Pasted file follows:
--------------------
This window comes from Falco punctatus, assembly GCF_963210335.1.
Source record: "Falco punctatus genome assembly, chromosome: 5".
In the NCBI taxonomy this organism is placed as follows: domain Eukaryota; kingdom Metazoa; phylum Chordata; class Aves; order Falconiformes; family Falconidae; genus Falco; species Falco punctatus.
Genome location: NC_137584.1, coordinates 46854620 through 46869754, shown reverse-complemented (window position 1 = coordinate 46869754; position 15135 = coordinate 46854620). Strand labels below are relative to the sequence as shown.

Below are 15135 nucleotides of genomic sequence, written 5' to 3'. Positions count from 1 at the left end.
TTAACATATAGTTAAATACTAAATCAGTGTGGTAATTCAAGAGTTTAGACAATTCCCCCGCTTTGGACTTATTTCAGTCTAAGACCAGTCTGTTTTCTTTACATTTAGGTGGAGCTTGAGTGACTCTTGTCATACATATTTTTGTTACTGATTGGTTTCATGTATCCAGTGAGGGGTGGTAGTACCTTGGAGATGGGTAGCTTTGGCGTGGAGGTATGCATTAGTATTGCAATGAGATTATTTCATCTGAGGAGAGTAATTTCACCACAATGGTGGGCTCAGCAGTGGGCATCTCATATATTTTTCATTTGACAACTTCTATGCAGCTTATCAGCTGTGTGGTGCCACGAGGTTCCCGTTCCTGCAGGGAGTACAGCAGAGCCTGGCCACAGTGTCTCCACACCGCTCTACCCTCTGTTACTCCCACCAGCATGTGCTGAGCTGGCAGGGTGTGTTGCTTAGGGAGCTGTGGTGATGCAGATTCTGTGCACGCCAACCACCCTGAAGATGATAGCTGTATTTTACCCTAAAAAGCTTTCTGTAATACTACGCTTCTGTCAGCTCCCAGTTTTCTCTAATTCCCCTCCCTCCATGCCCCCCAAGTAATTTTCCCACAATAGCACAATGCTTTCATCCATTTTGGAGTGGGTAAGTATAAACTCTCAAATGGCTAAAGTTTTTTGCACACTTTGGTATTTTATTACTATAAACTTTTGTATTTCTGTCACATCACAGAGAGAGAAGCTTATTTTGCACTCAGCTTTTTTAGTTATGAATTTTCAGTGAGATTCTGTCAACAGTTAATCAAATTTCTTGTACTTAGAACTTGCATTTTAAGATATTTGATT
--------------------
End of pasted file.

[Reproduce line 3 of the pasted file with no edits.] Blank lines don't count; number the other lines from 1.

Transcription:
In the NCBI taxonomy this organism is placed as follows: domain Eukaryota; kingdom Metazoa; phylum Chordata; class Aves; order Falconiformes; family Falconidae; genus Falco; species Falco punctatus.